The more people who get tested, means more people being treated, which in turn means the spread of HIV and AIDS will come to a near end.
That’s what a group of doctors believe as they request the government declare a state of emergency over HIV and AIDS rates.
The province currently has a rate two times higher than the national average.
In 2014, there were 114 new cases while 2015 saw 158. In the last decade, over 1,500 people have been infected in the province.
Dr. Ryan Meili says HIV is hard to track in the province because it remains asymptomatic in those affected for up to 2 years before showing signs.
However, he adds even though our measurement and monitoring of HIV in the province is very poor right now, there are examples in other provinces that could change that.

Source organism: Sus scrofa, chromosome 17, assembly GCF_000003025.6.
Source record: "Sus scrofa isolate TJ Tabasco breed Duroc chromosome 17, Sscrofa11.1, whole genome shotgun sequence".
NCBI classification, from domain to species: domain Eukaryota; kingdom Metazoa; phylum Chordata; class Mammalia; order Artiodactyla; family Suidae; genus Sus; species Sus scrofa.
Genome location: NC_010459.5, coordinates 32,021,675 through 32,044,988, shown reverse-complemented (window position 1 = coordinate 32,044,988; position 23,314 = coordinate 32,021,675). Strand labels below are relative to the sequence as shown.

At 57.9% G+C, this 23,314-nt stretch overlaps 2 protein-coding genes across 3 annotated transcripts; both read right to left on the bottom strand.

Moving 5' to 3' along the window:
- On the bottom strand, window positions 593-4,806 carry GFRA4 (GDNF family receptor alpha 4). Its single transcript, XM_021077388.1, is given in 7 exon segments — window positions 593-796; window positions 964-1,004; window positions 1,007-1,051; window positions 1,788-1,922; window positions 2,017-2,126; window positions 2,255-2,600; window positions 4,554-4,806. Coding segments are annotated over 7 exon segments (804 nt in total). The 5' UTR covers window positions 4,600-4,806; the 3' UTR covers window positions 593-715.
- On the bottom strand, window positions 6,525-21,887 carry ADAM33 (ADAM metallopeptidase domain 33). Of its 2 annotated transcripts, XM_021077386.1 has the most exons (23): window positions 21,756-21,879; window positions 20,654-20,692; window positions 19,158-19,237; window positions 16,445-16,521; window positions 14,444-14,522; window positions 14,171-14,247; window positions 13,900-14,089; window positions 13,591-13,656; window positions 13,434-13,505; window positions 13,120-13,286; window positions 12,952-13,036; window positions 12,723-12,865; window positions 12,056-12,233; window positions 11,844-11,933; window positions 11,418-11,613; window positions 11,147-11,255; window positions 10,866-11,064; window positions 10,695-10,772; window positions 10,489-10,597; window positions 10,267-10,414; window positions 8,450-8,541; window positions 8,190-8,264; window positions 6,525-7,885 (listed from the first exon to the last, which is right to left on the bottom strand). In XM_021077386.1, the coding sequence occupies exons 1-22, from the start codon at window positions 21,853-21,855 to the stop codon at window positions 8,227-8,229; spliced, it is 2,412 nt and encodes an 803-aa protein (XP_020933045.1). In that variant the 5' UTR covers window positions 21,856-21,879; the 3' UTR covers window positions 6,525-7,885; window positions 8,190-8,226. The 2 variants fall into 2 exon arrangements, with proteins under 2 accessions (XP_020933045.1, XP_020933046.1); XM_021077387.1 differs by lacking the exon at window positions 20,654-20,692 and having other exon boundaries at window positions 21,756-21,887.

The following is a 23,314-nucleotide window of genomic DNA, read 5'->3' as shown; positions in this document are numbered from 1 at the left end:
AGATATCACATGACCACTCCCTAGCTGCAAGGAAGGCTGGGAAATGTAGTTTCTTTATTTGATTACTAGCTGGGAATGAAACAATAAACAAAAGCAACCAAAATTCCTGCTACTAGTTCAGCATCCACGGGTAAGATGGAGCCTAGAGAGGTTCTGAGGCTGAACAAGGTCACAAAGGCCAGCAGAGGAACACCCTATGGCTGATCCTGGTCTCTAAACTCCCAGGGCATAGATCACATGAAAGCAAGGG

BC currently pays for all HIV drugs, so that there isn’t a cost barrier for those seeking treatment.
The province claims there has been increased access to testing for HIV, with over 72,000 completed in 2015. That’s 48% more tests than from 2009. The number of testing sites has also more than doubled from 20 to 48.
Meili notes the group is asking the province to implement the 90-90-90 by 2020 goal, which means 90% of those who are HIV positive knowing their status, 90% receiving treatment, and 90% having a level of HIV low enough so that it isn’t transmitted.
He says living in a more fortunate country like Canada, if we put a focus on this we could almost eliminate AIDS locally and bring HIV rates down.